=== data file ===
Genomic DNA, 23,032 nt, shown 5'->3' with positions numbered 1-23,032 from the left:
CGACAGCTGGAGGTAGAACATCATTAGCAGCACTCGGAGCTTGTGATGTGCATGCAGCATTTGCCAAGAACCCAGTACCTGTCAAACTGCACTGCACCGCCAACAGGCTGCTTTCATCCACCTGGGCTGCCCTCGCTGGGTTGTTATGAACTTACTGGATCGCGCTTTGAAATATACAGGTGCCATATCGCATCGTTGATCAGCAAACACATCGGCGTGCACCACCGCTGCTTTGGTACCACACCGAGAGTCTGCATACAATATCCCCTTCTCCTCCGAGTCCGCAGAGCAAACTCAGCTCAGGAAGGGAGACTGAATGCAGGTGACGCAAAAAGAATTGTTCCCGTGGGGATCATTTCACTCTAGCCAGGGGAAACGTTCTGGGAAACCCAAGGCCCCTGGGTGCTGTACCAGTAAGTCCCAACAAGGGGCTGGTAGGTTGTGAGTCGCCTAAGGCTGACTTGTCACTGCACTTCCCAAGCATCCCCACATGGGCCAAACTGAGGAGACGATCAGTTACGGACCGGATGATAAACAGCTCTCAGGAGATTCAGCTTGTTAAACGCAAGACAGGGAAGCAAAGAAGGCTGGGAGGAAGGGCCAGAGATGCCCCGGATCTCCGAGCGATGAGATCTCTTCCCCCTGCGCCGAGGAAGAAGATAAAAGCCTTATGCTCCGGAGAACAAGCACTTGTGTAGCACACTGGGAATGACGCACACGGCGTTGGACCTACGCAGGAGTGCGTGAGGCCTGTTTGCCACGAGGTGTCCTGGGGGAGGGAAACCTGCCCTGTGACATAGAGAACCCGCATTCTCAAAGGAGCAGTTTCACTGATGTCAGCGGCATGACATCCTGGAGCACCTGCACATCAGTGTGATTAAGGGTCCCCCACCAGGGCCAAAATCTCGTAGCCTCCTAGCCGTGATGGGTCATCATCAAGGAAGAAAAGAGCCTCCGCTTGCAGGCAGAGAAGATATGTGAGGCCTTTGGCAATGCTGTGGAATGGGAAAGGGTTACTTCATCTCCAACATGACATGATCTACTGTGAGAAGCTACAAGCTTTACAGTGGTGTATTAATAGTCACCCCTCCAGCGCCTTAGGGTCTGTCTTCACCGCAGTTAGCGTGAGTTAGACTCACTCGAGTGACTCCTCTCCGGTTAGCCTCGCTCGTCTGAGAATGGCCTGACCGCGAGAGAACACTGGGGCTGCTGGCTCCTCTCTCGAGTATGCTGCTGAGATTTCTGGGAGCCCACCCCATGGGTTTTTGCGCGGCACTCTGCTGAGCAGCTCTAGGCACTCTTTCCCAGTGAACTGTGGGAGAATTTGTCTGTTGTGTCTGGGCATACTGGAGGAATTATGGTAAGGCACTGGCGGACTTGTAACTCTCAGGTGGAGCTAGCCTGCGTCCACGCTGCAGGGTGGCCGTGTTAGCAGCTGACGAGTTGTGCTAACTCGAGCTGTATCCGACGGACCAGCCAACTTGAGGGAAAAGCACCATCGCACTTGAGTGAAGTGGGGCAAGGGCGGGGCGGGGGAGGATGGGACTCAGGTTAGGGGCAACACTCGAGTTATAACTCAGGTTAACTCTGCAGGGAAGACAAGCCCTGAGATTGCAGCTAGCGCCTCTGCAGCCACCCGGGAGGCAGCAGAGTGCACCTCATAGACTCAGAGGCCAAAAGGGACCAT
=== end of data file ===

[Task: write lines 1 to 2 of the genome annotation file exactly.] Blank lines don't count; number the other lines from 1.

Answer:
Genomic DNA, 23,032 nt, shown 5'->3' with positions numbered 1-23,032 from the left:
CGACAGCTGGAGGTAGAACATCATTAGCAGCACTCGGAGCTTGTGATGTGCATGCAGCATTTGCCAAGAACCCAGTACCTGTCAAACTGCACTGCACCGCCAACAGGCTGCTTTCATCCACCTGGGCTGCCCTCGCTGGGTTGTTATGAACTTACTGGATCGCGCTTTGAAATATACAGGTGCCATATCGCATCGTTGATCAGCAAACACATCGGCGTGCACCACCGCTGCTTTGGTACCACACCGAGAGTCTGCATACAATATCCCCTTCTCCTCCGAGTCCGCAGAGCAAACTCAGCTCAGGAAGGGAGACTGAATGCAGGTGACGCAAAAAGAATTGTTCCCGTGGGGATCATTTCACTCTAGCCAGGGGAAACGTTCTGGGAAACCCAAGGCCCCTGGGTGCTGTACCAGTAAGTCCCAACAAGGGGCTGGTAGGTTGTGAGTCGCCTAAGGCTGACTTGTCACTGCACTTCCCAAGCATCCCCACATGGGCCAAACTGAGGAGACGATCAGTTACGGACCGGATGATAAACAGCTCTCAGGAGATTCAGCTTGTTAAACGCAAGACAGGGAAGCAAAGAAGGCTGGGAGGAAGGGCCAGAGATGCCCCGGATCTCCGAGCGATGAGATCTCTTCCCCCTGCGCCGAGGAAGAAGATAAAAGCCTTATGCTCCGGAGAACAAGCACTTGTGTAGCACACTGGGAATGACGCACACGGCGTTGGACCTACGCAGGAGTGCGTGAGGCCTGTTTGCCACGAGGTGTCCTGGGGGAGGGAAACCTGCCCTGTGACATAGAGAACCCGCATTCTCAAAGGAGCAGTTTCACTGATGTCAGCGGCATGACATCCTGGAGCACCTGCACATCAGTGTGATTAAGGGTCCCCCACCAGGGCCAAAATCTCGTAGCCTCCTAGCCGTGATGGGTCATCATCAAGGAAGAAAAGAGCCTCCGCTTGCAGGCAGAGAAGATATGTGAGGCCTTTGGCAATGCTGTGGAATGGGAAAGGGTTACTTCATCTCCAACATGACATGATCTACTGTGAGAAGCTACAAGCTTTACAGTGGTGTATTAATAGTCACCCCTCCAGCGCCTTAGGGTCTGTCTTCACCGCAGTTAGCGTGAGTTAGACTCACTCGAGTGACTCCTCTCCGGTTAGCCTCGCTCGTCTGAGAATGGCCTGACCGCGAGAGAACACTGGGGCTGCTGGCTCCTCTCTCGAGTATGCTGCTGAGATTTCTGGGAGCCCACCCCATGGGTTTTTGCGCGGCACTCTGCTGAGCAGCTCTAGGCACTCTTTCCCAGTGAACTGTGGGAGAATTTGTCTGTTGTGTCTGGGCATACTGGAGGAATTATGGTAAGGCACTGGCGGACTTGTAACTCTCAGGTGGAGCTAGCCTGCGTCCACGCTGCAGGGTGGCCGTGTTAGCAGCTGACGAGTTGTGCTAACTCGAGCTGTATCCGACGGACCAGCCAACTTGAGGGAAAAGCACCATCGCACTTGAGTGAAGTGGGGCAAGGGCGGGGCGGGGGAGGATGGGACTCAGGTTAGGGGCAACACTCGAGTTATAACTCAGGTTAACTCTGCAGGGAAGACAAGCCCTGAGATTGCAGCTAGCGCCTCTGCAGCCACCCGGGAGGCAGCAGAGTGCACCTCATAGACTCAGAGGCCAAAAGGGACCAT